In the early part of the 20th century, various organizations, including the National Institute of Standards and Technology (formerly the National Bureau of Standards), the U.S. Army Corps of Engineers, the American Society of Civil Engineers, ASTM Committee C-1 on Cement, and the Portland Cement Association, began efforts to standardize the specifications and methods for testing portland cement. This eventually lead to the establishment of the Cement Reference Laboratory (CRL) in 1929 at NIST with ASTM Committee C-1 as its sponsor. Inspection of laboratories was designated as the primary CRL activity. Until 1947, laboratory inspections were limited to laboratories performing physical tests on hydraulic cements. The inspection activity was gradually expanded to include concrete testing and ASTM Committee C-9 on Concrete and Concrete Aggregates became a joint sponsor in 1958. The name Cement and Concrete Reference Laboratory (CCRL) was adopted in 1960. The CCRL Laboratory Inspection Program has expanded in scope over the years to include cement, concrete, aggregate, steel reinforcing bars, pozzolan,and masonry materials (mortar and solid units). Over 1100 laboratories in the United States, Canada and Mexico currently receive inspections.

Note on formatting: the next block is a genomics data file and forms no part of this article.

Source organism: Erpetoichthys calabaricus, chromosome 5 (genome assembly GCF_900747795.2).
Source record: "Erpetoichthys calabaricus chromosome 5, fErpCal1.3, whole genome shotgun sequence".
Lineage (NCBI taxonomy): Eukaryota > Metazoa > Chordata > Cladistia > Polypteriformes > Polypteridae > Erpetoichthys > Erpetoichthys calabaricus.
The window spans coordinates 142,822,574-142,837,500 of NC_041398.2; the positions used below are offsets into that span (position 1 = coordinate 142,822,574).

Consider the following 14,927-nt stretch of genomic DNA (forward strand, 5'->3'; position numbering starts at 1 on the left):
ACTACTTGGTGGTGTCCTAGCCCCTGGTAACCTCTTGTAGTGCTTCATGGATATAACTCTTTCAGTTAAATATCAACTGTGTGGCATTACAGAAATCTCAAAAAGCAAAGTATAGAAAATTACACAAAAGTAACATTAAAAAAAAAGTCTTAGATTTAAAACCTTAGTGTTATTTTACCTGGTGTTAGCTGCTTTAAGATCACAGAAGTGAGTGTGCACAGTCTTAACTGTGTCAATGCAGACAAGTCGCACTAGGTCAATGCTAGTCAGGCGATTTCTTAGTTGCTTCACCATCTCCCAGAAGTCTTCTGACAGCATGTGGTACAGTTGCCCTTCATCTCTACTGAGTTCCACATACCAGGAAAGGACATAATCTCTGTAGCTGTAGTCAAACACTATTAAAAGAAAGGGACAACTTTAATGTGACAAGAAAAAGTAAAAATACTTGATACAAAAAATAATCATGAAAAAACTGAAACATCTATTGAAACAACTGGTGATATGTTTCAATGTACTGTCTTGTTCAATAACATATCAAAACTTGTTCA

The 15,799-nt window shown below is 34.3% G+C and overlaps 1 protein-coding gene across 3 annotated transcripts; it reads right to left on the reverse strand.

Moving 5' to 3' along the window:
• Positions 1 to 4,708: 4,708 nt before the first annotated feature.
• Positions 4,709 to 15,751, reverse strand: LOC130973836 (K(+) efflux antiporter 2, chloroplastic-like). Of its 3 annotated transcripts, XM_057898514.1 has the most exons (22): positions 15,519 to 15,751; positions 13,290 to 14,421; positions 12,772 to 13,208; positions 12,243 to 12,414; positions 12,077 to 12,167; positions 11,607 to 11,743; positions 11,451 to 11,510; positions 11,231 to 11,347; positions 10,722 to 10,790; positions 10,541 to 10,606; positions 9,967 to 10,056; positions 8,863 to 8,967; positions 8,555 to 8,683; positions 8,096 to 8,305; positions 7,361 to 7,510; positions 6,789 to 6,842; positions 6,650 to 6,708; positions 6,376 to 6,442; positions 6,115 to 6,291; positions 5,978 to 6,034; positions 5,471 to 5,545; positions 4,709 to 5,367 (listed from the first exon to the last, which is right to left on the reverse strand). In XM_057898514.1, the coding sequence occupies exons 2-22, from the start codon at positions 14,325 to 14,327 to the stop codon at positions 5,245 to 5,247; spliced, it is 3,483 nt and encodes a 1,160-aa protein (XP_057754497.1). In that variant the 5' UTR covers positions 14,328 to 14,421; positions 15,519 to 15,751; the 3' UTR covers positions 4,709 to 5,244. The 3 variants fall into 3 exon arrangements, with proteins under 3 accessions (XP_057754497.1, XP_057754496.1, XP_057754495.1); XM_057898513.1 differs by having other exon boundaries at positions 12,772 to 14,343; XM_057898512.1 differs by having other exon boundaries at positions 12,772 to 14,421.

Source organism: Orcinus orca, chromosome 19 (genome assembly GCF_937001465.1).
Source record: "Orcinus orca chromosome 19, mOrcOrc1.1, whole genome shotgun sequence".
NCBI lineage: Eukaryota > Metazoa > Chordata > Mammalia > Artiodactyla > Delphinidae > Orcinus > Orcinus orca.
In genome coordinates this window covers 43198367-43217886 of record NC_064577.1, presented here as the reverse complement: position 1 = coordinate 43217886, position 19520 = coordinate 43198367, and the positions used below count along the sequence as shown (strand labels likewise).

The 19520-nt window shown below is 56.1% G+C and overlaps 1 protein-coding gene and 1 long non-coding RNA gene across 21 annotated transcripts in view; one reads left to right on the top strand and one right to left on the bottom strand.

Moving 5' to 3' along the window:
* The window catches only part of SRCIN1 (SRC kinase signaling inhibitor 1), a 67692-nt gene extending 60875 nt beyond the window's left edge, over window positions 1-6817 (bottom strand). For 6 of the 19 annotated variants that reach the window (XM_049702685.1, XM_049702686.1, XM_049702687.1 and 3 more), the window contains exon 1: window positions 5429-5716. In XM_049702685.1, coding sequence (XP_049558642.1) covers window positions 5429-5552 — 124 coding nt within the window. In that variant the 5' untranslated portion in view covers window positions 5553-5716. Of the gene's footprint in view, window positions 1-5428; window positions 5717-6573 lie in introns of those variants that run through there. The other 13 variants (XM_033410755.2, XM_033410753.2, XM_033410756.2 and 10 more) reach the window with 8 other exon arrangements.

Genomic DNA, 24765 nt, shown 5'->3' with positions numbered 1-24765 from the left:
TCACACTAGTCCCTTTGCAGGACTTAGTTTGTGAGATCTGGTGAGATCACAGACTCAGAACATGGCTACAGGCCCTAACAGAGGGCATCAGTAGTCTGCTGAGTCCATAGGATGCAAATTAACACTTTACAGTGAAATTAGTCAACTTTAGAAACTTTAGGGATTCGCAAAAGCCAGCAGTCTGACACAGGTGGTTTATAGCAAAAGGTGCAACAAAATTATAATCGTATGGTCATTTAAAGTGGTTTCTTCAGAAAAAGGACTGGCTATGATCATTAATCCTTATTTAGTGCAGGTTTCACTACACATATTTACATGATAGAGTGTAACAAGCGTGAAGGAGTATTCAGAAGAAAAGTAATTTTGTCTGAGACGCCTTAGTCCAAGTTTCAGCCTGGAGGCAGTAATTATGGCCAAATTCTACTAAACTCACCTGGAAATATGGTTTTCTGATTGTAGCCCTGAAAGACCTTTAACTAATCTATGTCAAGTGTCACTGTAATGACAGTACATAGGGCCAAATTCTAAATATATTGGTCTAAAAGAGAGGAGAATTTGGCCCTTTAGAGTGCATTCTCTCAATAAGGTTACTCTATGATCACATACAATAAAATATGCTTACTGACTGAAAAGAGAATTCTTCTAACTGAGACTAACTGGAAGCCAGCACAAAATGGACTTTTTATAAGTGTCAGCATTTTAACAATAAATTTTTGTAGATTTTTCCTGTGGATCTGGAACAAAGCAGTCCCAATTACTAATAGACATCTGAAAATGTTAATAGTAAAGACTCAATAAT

The second major CCRL activity is the distribution of proficiency samples for interlaboratory testing. The first portland cement sample was distributed in 1936. Samples have been added over the years with the current program including portland cement, blended cement, masonry cement, portland cement concrete, pozzolan, and masonry materials (mortar and solid units). Participation levels varies from 46 laboratories in the masonry mortar program to 1106 in the portland cement concrete program.